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Title of Guideline (must include the word Guideline (not protocol, policy, procedure etc)


Sue Brydon Clinical Educator Obstetrics April 2013 2 Version 1 July 2012 July 2015 All pregnant women with a low BMI This guideline describes the management of women with BMI of <18 Antenatal, low BMI 2a

Contact Name and Job Title (author) Directorate & Speciality Implementation date Version Supersedes Date of submission Date on which guideline must be reviewed (this should be one to three years) Explicit definition of patient group to which it applies (e.g. inclusion and exclusion criteria, diagnosis) Abstract

Key Words Statement of the evidence base of the guideline has the guideline been peer reviewed by colleagues? Evidence base: (1-5) 1a meta analysis of randomised controlled trials 1b at least one randomised controlled trial 2a at least one well-designed controlled study without randomisation 2b at least one other type of well-designed quasiexperimental study 3 well designed non-experimental descriptive studies (ie comparative / correlation and case studies) 4 expert committee reports or opinions and / or clinical experiences of respected authorities 5 recommended best practise based on the clinical experience of the guideline developer Consultation Process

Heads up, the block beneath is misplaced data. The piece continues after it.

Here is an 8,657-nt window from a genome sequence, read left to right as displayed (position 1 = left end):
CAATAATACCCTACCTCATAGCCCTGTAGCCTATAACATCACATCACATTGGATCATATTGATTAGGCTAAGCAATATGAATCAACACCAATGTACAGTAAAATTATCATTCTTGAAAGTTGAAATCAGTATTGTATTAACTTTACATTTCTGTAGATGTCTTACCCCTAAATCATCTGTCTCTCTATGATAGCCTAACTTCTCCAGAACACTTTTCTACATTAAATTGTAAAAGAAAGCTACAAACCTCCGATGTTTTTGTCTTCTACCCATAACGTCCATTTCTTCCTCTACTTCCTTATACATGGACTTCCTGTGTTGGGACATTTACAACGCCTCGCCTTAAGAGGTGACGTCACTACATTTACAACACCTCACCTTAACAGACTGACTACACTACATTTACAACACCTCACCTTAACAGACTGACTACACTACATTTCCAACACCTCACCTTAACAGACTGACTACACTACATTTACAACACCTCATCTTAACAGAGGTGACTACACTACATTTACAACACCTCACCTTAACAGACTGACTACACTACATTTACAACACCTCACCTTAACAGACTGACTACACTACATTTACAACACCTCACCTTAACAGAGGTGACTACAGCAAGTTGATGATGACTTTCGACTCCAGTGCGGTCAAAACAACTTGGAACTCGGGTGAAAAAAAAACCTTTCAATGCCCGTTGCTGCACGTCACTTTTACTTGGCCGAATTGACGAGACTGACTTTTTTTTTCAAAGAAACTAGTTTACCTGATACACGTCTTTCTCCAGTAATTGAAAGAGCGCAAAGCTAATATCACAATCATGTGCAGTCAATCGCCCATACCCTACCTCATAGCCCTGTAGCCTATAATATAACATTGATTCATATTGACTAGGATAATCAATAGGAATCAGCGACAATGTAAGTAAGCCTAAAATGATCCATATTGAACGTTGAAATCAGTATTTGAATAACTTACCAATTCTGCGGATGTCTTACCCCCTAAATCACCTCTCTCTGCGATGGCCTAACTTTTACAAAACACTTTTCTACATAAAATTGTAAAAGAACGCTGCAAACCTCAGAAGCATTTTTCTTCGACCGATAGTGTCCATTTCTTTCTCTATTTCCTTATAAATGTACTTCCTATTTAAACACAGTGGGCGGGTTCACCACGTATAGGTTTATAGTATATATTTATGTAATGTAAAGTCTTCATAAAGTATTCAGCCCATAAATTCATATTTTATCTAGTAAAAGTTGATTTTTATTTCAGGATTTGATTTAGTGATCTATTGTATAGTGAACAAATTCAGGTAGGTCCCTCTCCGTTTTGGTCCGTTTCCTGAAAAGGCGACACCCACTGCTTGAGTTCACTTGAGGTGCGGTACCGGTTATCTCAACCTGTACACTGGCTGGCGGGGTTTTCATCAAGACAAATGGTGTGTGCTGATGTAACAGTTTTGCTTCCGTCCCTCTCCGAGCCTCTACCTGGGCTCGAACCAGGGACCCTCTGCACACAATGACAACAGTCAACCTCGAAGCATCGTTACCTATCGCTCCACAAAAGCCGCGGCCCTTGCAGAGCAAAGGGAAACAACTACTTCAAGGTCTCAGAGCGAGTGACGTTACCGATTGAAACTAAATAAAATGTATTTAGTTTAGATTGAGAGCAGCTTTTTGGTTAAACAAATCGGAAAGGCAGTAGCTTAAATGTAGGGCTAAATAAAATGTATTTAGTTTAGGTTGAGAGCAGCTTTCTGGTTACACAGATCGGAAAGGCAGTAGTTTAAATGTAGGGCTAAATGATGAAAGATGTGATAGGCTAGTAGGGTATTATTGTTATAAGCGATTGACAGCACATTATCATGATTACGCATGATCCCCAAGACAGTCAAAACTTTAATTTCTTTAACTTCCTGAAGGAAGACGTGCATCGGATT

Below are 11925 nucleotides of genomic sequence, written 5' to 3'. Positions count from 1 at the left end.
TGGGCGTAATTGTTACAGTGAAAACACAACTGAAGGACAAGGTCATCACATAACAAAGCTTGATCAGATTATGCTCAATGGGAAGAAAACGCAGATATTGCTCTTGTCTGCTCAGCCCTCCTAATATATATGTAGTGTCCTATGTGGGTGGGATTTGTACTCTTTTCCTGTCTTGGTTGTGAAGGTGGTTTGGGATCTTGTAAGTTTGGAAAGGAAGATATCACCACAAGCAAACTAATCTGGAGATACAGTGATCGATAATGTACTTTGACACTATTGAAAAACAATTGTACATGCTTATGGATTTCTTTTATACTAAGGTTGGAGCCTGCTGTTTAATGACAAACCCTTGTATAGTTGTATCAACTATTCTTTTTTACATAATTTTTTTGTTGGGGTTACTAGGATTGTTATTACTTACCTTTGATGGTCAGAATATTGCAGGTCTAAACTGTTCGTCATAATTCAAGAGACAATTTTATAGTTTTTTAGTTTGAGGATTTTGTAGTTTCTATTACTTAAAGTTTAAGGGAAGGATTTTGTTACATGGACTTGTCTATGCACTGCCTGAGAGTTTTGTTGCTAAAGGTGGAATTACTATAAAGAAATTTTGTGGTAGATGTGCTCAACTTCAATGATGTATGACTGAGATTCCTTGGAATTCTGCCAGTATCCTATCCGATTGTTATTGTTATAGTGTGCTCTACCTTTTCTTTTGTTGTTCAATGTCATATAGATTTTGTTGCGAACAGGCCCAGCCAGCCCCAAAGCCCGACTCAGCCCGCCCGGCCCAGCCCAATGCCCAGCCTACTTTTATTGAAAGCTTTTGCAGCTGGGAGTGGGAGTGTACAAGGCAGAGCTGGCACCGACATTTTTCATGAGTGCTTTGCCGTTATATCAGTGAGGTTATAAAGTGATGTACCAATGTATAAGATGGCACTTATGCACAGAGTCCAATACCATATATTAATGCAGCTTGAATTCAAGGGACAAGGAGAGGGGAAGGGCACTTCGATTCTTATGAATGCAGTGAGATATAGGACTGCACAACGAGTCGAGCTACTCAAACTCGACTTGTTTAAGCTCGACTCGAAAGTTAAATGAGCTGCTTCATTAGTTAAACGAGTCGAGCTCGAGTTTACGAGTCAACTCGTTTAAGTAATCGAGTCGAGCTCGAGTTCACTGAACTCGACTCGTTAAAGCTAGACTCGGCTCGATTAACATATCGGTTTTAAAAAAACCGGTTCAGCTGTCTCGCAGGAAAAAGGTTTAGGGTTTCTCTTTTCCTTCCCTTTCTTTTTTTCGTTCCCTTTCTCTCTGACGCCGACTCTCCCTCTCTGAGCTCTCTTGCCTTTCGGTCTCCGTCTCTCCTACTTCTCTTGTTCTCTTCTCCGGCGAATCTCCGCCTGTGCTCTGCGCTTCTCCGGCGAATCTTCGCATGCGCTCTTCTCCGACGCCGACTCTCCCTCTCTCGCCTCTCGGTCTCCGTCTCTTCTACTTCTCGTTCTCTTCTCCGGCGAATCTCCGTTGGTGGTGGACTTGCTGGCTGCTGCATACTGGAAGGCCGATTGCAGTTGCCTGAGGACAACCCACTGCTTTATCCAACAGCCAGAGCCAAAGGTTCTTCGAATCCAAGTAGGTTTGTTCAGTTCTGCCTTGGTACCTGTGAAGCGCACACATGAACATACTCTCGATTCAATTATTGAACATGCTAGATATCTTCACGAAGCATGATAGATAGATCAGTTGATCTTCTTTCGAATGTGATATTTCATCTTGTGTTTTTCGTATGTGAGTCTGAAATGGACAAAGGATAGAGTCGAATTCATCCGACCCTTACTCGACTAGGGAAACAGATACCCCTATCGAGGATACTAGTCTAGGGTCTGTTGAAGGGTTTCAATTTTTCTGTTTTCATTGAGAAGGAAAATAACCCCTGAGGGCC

Maternity guideline group Target audience Obstetricians and midwives

This guideline has been registered with the trust. However, clinical guidelines are guidelines only. The interpretation and application of clinical guidelines will remain the responsibility of the individual clinician. If in doubt contact a senior colleague or expert. Caution is advised when using guidelines after the review date.